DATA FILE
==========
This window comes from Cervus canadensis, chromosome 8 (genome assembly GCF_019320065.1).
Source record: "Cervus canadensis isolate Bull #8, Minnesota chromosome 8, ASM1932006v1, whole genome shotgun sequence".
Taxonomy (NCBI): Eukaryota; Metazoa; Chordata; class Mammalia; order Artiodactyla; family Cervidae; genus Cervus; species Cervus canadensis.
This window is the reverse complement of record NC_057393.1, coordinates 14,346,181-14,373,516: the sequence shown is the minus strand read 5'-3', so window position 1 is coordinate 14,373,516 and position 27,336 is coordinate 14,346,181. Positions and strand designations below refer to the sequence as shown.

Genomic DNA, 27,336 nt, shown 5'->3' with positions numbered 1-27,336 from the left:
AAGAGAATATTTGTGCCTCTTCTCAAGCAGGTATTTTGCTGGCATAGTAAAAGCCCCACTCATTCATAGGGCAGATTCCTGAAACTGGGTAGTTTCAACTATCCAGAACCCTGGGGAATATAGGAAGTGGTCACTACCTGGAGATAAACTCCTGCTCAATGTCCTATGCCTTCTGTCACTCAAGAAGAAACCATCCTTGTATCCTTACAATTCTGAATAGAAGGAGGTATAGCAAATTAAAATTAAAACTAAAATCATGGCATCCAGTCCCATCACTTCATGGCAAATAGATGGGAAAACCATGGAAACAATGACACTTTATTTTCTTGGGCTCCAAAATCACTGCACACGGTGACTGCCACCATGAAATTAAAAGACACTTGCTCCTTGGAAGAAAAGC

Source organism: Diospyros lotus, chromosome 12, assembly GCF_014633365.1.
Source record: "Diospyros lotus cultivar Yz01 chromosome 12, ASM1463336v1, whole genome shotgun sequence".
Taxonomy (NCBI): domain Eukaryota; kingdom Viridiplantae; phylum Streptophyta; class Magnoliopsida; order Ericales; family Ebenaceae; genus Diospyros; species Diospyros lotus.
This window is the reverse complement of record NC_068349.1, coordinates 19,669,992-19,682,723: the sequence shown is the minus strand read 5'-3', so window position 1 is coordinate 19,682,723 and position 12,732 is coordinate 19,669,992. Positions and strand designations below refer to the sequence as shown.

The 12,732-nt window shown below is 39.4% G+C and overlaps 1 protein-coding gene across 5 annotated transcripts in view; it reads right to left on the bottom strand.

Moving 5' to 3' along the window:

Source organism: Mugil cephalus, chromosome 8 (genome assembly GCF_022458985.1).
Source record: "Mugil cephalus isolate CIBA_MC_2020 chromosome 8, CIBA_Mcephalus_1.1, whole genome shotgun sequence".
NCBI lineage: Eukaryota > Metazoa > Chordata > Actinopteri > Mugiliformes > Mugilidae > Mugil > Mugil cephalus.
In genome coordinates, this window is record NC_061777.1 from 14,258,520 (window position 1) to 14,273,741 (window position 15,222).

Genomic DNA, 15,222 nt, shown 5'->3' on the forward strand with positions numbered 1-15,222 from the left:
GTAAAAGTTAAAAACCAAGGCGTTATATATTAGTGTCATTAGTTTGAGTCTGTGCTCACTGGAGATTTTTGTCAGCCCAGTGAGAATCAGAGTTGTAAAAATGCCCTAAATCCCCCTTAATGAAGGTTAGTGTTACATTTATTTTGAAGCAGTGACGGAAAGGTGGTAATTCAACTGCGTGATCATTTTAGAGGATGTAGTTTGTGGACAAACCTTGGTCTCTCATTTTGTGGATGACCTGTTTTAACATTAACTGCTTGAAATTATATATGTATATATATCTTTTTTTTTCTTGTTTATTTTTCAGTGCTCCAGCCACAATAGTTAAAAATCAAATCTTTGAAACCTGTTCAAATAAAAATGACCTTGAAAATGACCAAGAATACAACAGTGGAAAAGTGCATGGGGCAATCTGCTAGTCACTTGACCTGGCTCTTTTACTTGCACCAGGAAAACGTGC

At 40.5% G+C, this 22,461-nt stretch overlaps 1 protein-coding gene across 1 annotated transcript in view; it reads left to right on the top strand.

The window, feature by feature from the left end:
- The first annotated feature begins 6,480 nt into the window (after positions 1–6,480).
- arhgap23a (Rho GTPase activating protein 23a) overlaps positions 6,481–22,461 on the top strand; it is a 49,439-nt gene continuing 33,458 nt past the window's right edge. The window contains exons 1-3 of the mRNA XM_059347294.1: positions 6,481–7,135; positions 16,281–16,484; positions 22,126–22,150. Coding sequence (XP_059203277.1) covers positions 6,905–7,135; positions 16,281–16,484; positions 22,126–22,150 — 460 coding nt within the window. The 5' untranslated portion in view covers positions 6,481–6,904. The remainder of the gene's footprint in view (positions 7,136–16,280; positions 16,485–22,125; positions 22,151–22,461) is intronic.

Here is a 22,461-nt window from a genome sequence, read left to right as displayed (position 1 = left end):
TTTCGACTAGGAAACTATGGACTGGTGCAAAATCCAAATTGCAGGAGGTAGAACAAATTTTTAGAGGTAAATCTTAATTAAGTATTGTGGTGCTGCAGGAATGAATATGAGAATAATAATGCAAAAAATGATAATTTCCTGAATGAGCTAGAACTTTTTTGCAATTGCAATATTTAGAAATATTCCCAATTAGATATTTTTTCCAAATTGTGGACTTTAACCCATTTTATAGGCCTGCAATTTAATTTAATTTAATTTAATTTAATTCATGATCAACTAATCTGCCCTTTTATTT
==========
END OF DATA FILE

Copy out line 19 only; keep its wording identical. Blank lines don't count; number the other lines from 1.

At 40.5% G+C, this 22,461-nt stretch overlaps 1 protein-coding gene across 1 annotated transcript in view; it reads left to right on the top strand.